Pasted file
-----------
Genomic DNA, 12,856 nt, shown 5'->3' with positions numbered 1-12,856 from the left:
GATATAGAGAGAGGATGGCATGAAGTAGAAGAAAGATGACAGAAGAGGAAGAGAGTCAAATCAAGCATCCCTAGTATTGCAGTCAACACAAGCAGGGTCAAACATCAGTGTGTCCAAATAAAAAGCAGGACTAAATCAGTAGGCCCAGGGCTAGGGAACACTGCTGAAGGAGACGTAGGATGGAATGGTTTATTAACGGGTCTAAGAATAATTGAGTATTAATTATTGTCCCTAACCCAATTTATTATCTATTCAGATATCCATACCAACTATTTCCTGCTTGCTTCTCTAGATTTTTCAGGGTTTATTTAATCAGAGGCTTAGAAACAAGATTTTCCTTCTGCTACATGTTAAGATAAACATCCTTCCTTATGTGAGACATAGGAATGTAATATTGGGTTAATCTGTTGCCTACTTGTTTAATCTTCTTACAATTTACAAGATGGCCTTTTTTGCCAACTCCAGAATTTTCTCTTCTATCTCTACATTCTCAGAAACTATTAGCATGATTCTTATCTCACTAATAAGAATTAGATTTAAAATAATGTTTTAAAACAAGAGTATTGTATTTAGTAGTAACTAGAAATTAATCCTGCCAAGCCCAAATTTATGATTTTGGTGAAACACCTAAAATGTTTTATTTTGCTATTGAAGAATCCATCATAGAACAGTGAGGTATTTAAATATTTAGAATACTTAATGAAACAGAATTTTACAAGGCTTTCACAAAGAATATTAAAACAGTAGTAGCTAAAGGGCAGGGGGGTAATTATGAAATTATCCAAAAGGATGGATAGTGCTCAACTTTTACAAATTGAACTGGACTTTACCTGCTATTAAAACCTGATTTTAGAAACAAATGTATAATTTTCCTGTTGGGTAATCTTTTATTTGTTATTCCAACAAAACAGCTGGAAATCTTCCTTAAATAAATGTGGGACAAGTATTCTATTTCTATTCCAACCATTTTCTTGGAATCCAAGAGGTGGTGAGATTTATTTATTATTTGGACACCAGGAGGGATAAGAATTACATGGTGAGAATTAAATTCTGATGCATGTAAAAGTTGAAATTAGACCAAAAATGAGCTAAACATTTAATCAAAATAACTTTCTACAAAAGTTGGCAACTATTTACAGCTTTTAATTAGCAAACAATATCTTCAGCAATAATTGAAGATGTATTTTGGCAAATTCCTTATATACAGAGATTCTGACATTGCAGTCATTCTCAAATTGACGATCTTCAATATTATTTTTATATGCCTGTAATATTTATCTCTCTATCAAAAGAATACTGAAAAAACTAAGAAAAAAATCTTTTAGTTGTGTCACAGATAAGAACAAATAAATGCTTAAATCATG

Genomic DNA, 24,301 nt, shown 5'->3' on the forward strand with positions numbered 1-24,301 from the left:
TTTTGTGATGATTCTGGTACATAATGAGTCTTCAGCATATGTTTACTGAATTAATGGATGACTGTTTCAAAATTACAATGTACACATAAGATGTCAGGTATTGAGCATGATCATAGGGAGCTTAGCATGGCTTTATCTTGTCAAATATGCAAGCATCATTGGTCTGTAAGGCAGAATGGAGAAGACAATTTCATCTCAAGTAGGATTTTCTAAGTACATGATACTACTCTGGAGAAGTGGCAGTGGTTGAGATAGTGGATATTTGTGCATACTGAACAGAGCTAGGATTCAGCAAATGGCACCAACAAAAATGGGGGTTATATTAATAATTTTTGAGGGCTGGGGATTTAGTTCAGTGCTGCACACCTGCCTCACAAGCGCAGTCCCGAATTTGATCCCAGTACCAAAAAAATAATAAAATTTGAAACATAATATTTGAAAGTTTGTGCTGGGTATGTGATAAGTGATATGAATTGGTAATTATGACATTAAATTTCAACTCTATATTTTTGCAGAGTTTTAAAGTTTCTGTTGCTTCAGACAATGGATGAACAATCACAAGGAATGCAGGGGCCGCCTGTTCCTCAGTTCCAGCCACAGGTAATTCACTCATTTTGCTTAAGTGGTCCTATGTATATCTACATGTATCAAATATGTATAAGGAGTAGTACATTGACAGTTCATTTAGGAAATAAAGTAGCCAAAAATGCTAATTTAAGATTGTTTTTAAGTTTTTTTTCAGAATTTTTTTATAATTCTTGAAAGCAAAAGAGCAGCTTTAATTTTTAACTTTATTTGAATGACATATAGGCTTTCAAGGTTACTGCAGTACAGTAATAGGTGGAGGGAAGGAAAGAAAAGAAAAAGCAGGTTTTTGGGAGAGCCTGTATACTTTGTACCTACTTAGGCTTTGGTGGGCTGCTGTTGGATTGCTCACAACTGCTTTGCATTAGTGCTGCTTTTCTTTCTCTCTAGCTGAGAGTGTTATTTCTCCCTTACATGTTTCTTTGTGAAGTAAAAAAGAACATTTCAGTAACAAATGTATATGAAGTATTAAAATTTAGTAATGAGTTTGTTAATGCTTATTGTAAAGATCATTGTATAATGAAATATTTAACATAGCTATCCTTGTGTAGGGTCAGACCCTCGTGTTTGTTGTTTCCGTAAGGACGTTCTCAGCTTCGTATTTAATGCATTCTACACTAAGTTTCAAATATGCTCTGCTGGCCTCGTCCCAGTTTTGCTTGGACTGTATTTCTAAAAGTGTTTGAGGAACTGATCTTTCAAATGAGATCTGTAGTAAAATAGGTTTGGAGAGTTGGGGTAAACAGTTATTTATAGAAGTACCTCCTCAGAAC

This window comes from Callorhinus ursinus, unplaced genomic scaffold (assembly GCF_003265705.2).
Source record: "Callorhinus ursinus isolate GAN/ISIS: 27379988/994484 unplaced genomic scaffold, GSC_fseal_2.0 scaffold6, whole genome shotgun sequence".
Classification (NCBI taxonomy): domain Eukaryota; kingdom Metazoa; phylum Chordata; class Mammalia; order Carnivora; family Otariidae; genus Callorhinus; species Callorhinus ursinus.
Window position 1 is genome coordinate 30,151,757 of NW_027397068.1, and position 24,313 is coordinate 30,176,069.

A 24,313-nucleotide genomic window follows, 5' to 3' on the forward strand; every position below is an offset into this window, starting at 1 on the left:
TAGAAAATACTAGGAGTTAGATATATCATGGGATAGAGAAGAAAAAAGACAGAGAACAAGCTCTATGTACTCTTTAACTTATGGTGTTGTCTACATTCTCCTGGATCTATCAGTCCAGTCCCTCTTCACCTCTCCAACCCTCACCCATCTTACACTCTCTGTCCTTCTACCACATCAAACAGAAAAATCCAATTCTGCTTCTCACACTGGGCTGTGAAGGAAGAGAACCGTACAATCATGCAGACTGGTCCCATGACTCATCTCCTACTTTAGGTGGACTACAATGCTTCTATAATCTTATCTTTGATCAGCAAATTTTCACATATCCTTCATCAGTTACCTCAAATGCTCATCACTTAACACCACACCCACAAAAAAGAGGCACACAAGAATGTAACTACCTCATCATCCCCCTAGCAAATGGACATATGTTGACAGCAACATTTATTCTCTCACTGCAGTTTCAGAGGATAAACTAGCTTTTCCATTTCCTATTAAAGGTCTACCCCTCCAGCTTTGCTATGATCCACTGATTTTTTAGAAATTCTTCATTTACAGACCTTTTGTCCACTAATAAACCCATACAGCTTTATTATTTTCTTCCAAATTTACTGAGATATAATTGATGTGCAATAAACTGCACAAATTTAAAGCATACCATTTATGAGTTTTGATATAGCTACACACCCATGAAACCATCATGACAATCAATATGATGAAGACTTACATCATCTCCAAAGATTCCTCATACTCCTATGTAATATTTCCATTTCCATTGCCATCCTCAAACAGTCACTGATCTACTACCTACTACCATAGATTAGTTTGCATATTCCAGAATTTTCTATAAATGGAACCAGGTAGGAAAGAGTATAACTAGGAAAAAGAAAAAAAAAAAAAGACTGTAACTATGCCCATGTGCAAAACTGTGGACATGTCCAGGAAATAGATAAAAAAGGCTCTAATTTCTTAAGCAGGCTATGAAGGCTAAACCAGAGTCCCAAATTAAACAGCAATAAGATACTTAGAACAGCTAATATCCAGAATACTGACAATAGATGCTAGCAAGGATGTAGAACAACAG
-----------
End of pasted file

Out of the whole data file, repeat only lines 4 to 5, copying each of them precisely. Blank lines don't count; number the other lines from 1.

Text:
TTTTGTGATGATTCTGGTACATAATGAGTCTTCAGCATATGTTTACTGAATTAATGGATGACTGTTTCAAAATTACAATGTACACATAAGATGTCAGGTATTGAGCATGATCATAGGGAGCTTAGCATGGCTTTATCTTGTCAAATATGCAAGCATCATTGGTCTGTAAGGCAGAATGGAGAAGACAATTTCATCTCAAGTAGGATTTTCTAAGTACATGATACTACTCTGGAGAAGTGGCAGTGGTTGAGATAGTGGATATTTGTGCATACTGAACAGAGCTAGGATTCAGCAAATGGCACCAACAAAAATGGGGGTTATATTAATAATTTTTGAGGGCTGGGGATTTAGTTCAGTGCTGCACACCTGCCTCACAAGCGCAGTCCCGAATTTGATCCCAGTACCAAAAAAATAATAAAATTTGAAACATAATATTTGAAAGTTTGTGCTGGGTATGTGATAAGTGATATGAATTGGTAATTATGACATTAAATTTCAACTCTATATTTTTGCAGAGTTTTAAAGTTTCTGTTGCTTCAGACAATGGATGAACAATCACAAGGAATGCAGGGGCCGCCTGTTCCTCAGTTCCAGCCACAGGTAATTCACTCATTTTGCTTAAGTGGTCCTATGTATATCTACATGTATCAAATATGTATAAGGAGTAGTACATTGACAGTTCATTTAGGAAATAAAGTAGCCAAAAATGCTAATTTAAGATTGTTTTTAAGTTTTTTTTCAGAATTTTTTTATAATTCTTGAAAGCAAAAGAGCAGCTTTAATTTTTAACTTTATTTGAATGACATATAGGCTTTCAAGGTTACTGCAGTACAGTAATAGGTGGAGGGAAGGAAAGAAAAGAAAAAGCAGGTTTTTGGGAGAGCCTGTATACTTTGTACCTACTTAGGCTTTGGTGGGCTGCTGTTGGATTGCTCACAACTGCTTTGCATTAGTGCTGCTTTTCTTTCTCTCTAGCTGAGAGTGTTATTTCTCCCTTACATGTTTCTTTGTGAAGTAAAAAAGAACATTTCAGTAACAAATGTATATGAAGTATTAAAATTTAGTAATGAGTTTGTTAATGCTTATTGTAAAGATCATTGTATAATGAAATATTTAACATAGCTATCCTTGTGTAGGGTCAGACCCTCGTGTTTGTTGTTTCCGTAAGGACGTTCTCAGCTTCGTATTTAATGCATTCTACACTAAGTTTCAAATATGCTCTGCTGGCCTCGTCCCAGTTTTGCTTGGACTGTATTTCTAAAAGTGTTTGAGGAACTGATCTTTCAAATGAGATCTGTAGTAAAATAGGTTTGGAGAGTTGGGGTAAACAGTTATTTATAGAAGTACCTCCTCAGAAC

This window comes from Callorhinus ursinus, unplaced genomic scaffold (assembly GCF_003265705.2).